In 399 (the third year of Longan, Eastern Jin dynasty 東晉隆安三年), Master Faxian 法顯, together with Huijing 慧景, Daozheng 道整, Huiying 慧應and Huiwei 慧嵬, set off from Changan 長安 (now Xian 西安), passed through Hexi Corridor 河西走廊 (Zhangye 張掖—Dunhuang 敦煌—Shanshan 鄯善—Yanqi 焉耆—Shule 疏勒—Khotan 于闐) and climbed over the snowy Pamir Mountains 葱嶺. Eventually they arrived in India after six years’ travel. They passed through hot and dry deserts where there was not even a bird or animal in sight. The occasional dried bones on the sand were the only signposts. The rugged and rough Pamir Mountains were covered by snow all year round, with only makeshift robe ladders and bridges linking the trails. Some members of the expedition team fell sick halfway and turned back to China. Some others lost or died on the way. Some of those who made it to India chose to stay there for the rest of their lives. Among the ten members of the team, only Faxian survived and eventually returned to China with Buddhist scriptures. Faxian started the 6 year westbound journey when he was 64. He spent another 6 years in India to learn Sanskrit, copy and collect scriptures. Then he started his homebound journey by sea. He drifted at sea for 3 years, passed places such as Simhaladvipa 獅子國 (now Sri Lanka) and finally disembarked at Qingzhou, Shandong 山東青州when he was 79. Master Faxian brought back a lot of canonical scriptures including sutras, vinayas and treatises. He also translated Mahāsāṃghika Vinaya (Mohe sengqi lu 《摩訶僧祇律》), Mahāparinirvāṇa-sūtra (Da boniepan jing 《大般涅槃經》), Kṣudraka-piṭaka (The Miscellaneous Collection 《雜藏經》) and Saṃyuktâbhidharma-hṛdaya-śāstra (Za apitantan xin lun 《雜阿毗曇心論》) totalling over one million words.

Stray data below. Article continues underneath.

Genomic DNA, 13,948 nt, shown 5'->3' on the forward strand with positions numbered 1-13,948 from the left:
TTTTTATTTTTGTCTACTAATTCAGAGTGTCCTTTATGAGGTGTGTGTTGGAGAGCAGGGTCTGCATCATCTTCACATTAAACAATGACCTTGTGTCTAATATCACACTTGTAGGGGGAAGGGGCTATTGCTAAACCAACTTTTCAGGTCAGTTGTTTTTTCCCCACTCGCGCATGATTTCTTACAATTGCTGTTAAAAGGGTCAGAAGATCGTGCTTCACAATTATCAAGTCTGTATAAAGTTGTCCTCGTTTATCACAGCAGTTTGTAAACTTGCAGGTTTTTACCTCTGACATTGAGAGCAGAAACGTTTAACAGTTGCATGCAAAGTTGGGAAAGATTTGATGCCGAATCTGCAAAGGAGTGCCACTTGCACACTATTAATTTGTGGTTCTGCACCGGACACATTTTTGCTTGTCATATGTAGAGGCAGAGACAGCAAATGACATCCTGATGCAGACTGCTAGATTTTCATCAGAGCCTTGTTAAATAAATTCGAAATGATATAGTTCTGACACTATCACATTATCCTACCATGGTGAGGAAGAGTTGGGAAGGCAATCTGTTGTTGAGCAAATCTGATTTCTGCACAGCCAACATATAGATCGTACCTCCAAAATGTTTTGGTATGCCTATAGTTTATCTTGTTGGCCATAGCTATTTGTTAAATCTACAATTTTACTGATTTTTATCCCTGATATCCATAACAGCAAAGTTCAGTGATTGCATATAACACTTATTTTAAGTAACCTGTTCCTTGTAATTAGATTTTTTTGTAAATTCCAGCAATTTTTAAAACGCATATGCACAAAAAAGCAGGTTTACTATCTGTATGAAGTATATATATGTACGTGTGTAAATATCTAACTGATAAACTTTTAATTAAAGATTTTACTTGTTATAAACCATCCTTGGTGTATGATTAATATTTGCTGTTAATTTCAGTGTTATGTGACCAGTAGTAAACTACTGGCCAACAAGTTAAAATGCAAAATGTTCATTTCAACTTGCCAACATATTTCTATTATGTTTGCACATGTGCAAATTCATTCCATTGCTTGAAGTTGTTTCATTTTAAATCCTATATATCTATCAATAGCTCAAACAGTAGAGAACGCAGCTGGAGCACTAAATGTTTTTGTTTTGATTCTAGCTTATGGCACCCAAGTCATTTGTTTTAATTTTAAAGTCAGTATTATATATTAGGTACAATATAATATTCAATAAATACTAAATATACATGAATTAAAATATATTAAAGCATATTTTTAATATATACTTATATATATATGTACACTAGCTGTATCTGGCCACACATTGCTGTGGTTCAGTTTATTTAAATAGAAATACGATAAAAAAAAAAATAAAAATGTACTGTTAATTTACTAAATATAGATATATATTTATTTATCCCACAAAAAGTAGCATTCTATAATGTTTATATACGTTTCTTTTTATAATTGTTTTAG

In the epilogue of his work, Records of the Buddhist Kingdoms 《佛國記》, Master Faxian revealed his feelings about the hardships which these monks suffered in their journeys between China and the West. “When looking back at our journey to the West which was full of predicaments and plights, I still sweat and shiver. What carried us through the dangers and hardships is probably our straight forward personality and focused intention. We were willing to sacrifice our lives and hold it till the end even when there is only a slim chance to succeed.”
In 629 (the third year of Zhenguan, Tang dynasty 唐貞觀三年), Master Xuanzang alone set off from Changan. He travelled through Yumen Pass 玉門關 to Gaochang 高昌and Kucha 龜兹. Then he climbed over Tianshan Mountains天山and arrived in Suyab 素葉. Having exited the Iron Gate Pass 鐵門關, he crossed Vaksu River 縛芻河 and climbed over snowy mountains. Finally he reached the northern part of India. The whole journey lasted over two years. Record of Travels to Western Lands《大唐西域記》described when Xuanzang travelled 800 miles across the desert, he once ran out of water for 4 days and 4 nights. But he was not deterred and vowed that he’d “Rather walked one more step towards the west-sky and die, /Never take one step back to the east-land and live.” Xuanzang travelled by the Silk Road for his collection of Buddhist scriptures. It was a ragged and dangerous path. This is a route with Tianshan Mountains to its the north and Kunlun Mountains 昆侖山to its the south. The 5000 feet tall Pamir Mountains was towering on its west. Only those with determination and excellent physique could survive through it. After Xuanzang arrived in Magadha Kingdom 摩揭陀國in northern India, he studied the Sanskrit language and the Buddha’s teachings including Yogâcārabhūmi-śāstra (Discourse on the Stages of Concentration Practice 《瑜伽師地論》) in Nālandā Monastery 那爛陀寺 under Master Śīlabhadra 戒賢律師. He stayed in India for 17 years and studied under 15 famous Buddhist masters altogether. Xuanzang returned to China in 645 (the 19th year of Zhenguan, Tang dynasty 唐貞觀十九年). He brought back 657 Buddhist scriptures. Upon return, he recruited students and collaborators and set up a large translation bureau. He translated 75 sutras, vinayas and treatises in 1335 fasicles into Chinese over a period of 19 years.